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The ABCs of Servant Leadership and the Legacy of Dr. Martin Luther King, Jr.

Group Working in an Urban Organic Community Garden
Everybody can be great, because everybody can serve.  You don’t have to have a college degree to serve.  You don’t have to make your subject and your verb agree to serve… You only need a heart full of grace, a soul generated by love. 
Dr. Martin Luther King, Jr.

Dr. Martin Luther King, Jr., preached these inspirational words about service in his sermon on “The Drum Major Instinct” at Ebenezer Baptist Church in Atlanta, Ga., on Feb. 4, 1968. Service to others is also embedded in the mission of AARP. AARP founder Dr. Ethel Percy Andrus’s vision of AARP and how she lived her life is reflected in her words “to serve, not to be served.” Three phenomenal volunteers of AARP exemplify the service examples of Dr. Martin Luther, King, Jr., and Dr. Ethel Percy. In this article, they address why people serve, what they gain from service, and King’s legacy of service for civil rights.

Myra Walton-Basnight saw her parents, who didn’t have very much, give of themselves to the community. Her parents allowed people to come into their home for food and other items that they needed. Myra’s philosophy is when you give of yourself, it comes back to you in a multitude of ways. She views volunteering as something in you that you can give. She likes to bring things into people’s lives that they didn’t realize that they had inside of themselves. For example, she talked with a young lady at church who later revealed that Myra had said things to her that helped her grow in ways that she didn’t realize she needed to grow and said what she needed to hear. Myra strives to be authentic and real: “people don’t care how much you know until they know how much you care.”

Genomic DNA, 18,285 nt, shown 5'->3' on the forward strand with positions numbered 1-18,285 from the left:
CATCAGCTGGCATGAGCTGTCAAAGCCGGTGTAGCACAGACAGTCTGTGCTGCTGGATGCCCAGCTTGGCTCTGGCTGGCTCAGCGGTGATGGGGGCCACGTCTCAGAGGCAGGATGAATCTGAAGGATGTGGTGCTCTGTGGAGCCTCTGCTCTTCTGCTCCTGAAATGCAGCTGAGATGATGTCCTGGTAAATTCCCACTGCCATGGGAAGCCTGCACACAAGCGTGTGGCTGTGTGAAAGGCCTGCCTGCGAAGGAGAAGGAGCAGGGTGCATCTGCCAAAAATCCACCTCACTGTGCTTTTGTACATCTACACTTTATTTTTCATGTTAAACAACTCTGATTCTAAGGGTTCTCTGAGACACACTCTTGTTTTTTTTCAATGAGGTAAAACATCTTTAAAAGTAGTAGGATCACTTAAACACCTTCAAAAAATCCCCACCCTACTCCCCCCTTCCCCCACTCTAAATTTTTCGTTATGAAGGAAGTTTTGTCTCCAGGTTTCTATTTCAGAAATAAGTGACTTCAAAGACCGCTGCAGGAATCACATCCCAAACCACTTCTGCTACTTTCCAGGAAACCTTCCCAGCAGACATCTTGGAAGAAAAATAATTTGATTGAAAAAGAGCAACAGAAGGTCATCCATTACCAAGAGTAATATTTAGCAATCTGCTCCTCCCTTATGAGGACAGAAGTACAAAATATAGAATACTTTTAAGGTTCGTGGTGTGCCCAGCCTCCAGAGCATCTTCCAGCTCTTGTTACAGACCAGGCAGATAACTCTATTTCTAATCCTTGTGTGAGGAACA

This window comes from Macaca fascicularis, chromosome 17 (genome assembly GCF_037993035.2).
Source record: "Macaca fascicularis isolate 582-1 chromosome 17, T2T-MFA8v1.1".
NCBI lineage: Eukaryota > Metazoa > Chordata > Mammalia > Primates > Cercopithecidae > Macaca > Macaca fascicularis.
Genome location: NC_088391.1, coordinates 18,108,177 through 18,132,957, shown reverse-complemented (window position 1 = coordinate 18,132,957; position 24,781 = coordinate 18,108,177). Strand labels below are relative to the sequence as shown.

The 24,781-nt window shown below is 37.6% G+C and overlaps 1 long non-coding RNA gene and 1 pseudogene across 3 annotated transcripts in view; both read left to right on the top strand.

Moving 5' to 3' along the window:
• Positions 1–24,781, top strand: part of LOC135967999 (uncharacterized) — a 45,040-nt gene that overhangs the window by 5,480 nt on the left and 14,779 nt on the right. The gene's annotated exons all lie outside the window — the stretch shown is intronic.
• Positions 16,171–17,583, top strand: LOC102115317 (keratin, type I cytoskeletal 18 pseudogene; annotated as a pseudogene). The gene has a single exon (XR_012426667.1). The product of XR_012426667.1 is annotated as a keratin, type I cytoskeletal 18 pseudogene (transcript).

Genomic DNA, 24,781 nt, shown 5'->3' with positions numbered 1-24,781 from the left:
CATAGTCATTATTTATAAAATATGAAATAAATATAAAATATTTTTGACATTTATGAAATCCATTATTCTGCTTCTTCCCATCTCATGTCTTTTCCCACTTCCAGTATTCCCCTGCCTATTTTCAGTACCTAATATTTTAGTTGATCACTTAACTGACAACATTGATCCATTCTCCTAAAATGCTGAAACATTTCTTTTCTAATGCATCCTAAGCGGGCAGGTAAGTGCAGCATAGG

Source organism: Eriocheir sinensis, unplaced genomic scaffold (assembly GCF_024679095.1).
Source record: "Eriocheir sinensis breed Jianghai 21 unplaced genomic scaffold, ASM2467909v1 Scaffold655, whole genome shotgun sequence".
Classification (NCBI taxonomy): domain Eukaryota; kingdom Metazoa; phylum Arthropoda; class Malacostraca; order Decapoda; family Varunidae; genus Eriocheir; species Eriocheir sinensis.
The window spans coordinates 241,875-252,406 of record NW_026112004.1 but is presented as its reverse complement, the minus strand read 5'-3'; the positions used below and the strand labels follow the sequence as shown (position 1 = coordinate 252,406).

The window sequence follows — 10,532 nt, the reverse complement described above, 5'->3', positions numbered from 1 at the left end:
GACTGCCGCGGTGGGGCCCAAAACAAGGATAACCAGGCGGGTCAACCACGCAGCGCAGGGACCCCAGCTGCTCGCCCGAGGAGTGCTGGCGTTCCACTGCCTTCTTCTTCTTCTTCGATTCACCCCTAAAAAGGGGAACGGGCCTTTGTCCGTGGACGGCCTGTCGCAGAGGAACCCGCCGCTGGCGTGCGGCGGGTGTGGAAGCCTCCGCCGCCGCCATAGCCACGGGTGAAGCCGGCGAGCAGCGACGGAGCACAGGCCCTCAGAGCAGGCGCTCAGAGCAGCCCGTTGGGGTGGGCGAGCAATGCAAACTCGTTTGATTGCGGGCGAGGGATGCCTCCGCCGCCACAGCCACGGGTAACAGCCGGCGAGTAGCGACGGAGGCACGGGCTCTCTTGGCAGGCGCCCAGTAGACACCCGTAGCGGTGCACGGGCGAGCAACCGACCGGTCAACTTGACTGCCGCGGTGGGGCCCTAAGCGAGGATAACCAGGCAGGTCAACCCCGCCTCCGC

Myra shows her caring in her volunteer activities with AARP, like organizing the AARP event Grandparents Day of Art and Activity, and her service with other organizations. While volunteering with the Chesapeake Task Force on Aging, Myra learned that seniors weren’t looking for big things, but were happy for small necessities. She views seniors as the most underserved in our communities and believes that when we lift up the least in society, we all have a chance to be better. She equates serving the least in our society with what King was endeavoring to do. Myra cautioned that you have to make sure that you’re serving where you’re gifted. She has been able to serve using the skills that she brings to the table. It makes Myra happy to give of herself.

Olivia Dabney was also raised in a family that believed in service. Her grandfather taught them that you don’t do things for money; you do things because your reward is from God. Her father taught them to always give. He also advised them not to look down on others other than to lift them up. Olivia believes that people benefit spiritually from serving others. She referred to King and his question “what are you doing for others?” She noted that King had a natural desire to serve; that he did not work for civil rights for rewards. Like King, Olivia is committed to serving the needs of others and the growth of people. She loves to help people.